What is diabetes? Educational Review
Diabetes is not a disease but a syndrome, which should be individualized within the various nosological entities. The common link of all these is hyperglycemia and its consequences, also called specific complications that are common to all forms of diabetes.
Diabetes is a chronic genetic disorder characterized by three types of events:
- A metabolic syndrome consisting of hyperglycemia, glucosuria, polyphagia, polydipsia, polyuria and impaired metabolism of lipids and proteins as a result of an absolute or relative deficiency in insulin action.
- A vascular syndrome, which can be macroangiopathic and microangiopathic, which affects all organs, but especially the heart, brain and peripheral circulation, kidney and retina.
- A neuropathic syndrome, which can in turn be autonomous and peripheral.
- Diabetes is the most common endocrine disease and one of the most common diseases in clinic.
The overall prevalence is estimated at 5% in the western world, but we must distinguish the different prevalences of IDDM and NIDDM.
The NIDDM is much more common than IDDM and their frequency has increased in recent decades (greater longevity, increased obesity and physical inactivity, etc.).. There are large ethnic differences and the prevalence among Pima Indians of the United States is 40%, is also very high in individuals of black, Mexican and Indian.
The relationship NIDDM: IDDM is 3:1, although some statistics put it in 10:1. NIDDM accumulates in the affected families and has an unknown mechanism of inheritance. These two patients showed physiological defects: a) resistance to insulin action in tissues effectors and b) abnormal insulin secretion.
Treatment plans for a diabetic patient should have four objectives: To control the symptoms present, prevent or delay the onset of complications, allowing the patient to lead a full and active life and have the patient watch his illness in a professional guide appropriate.
In young patients who are also seeking to restore normal rates of growth and development, at present there is growing evidence that maintaining blood glucose levels as close as possible to normal is associated with the reversal of biochemical and other abnormalities are minor problems with the complications of diabetes. Achieve this tight control is difficult, but worth the effort required, is based on the combination of diet, drug therapy, exercise and education.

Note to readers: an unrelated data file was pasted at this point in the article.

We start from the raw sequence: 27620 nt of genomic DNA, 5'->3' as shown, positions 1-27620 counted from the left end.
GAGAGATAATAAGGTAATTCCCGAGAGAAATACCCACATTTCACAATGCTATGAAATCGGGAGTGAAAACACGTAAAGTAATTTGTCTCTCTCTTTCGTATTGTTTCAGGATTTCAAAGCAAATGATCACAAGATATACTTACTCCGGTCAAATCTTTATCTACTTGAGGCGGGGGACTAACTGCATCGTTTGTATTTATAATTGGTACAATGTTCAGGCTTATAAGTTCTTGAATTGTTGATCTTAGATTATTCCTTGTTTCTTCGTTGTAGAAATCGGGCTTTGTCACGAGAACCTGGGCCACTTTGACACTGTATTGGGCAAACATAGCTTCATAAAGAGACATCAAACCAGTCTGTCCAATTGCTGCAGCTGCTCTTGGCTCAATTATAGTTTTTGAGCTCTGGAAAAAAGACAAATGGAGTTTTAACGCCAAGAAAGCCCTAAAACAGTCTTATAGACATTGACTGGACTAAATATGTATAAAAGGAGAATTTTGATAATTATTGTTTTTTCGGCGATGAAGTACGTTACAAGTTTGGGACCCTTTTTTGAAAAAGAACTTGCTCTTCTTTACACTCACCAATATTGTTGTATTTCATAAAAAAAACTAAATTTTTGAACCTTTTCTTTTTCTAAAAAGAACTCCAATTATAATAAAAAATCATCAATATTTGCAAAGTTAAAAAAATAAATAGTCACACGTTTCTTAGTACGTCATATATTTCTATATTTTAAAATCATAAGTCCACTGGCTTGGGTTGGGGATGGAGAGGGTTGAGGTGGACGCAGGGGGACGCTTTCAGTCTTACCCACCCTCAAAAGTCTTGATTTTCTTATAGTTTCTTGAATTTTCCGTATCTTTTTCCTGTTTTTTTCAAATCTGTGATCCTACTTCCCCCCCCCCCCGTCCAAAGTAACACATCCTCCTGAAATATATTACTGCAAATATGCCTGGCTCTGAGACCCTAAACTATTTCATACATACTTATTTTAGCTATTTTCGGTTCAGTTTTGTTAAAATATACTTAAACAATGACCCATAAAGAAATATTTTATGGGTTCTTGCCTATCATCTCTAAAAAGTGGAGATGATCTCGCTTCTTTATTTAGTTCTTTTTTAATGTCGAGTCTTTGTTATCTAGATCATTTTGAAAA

In general, the diet is raised in the diabetic patient should not be essentially different from that which we view as that of a balanced diet. The only differences arise in the adaptation of the diet due to some peculiarities of the pathophysiological characteristics of the disease or the type of treatment, as well as criteria for identification sticking to the habits and preferences of the patient. This last aspect is very important for the patient to properly follow the prescribed diet.
Even today for many patients the diet is described as dull, heavy, sad, difficult, expensive and for them represents a point of discomfort and even a deterioration in their quality of life, rather than an important element to encourage precisely the opposite.
It is clear that patient education is a fundamental aspect: the motivation, knowledge of food, wrong food habits change, the attitudes help the patient follow the type of food offered to him but if it does not fit every person, we are wasting our time.
The exercise has a positive role in each of our lives and can contribute to physical and mental health. With respect to diabetes, can help the establishment of a normal metabolic pattern, limiting the disruption of the circulatory system, making it highly desirable. They must also take into account the needs of diabetic patients whose leisure time involves physical activity. During exercise, muscle glycogen is used primarily for the supply of energy. Then, the energy is derived from plasma glucose and liver. When the exercise periods are longer fatty acids are used and the compounds citrine. It is very important to prevent exercise-induced hypoglycemia in insulin-dependent diabetics.
This can be consumed easily assimilated carbohydrate immediately before performing short periods of intense activity or decreasing the dose of insulin before and then after a year longer. In the majority of type II diabetic patients, exercise can play a complementary role of diet in reducing weight to achieve a more appropriate body weight. Additionally, there is some evidence that exercise can improve or normalize the hyperinsulinemia, high levels of cholesterol, decreased levels of HDL-cholesterol and elevated VLDL-triglycerides. Therefore, you can minimize the development atherosclerosis. The potential benefits of exercise should be balanced against the immediate risk of myocardial infarction or cardiac dysrhythmias in some patients.
Successful treatment of diabetes is impossible without the full cooperation of the patient. Of course, patients must take responsibility for their condition and should be encouraged to consider it as an inconvenience rather than as a disability. Although there may be benefits when patients know their condition in detail, the main goal of education should be to ensure that patients know how to measure their insulin dose, how and where to inject the right time for administration and other drugs, how they should vary their diet, how to measure and interpret their blood glucose levels in urine and how to recognize and correct hypoglycemia. This type of education plays an important role to give the patient confidence and achieve good control of diabetes; it should be a priority for all health professionals.
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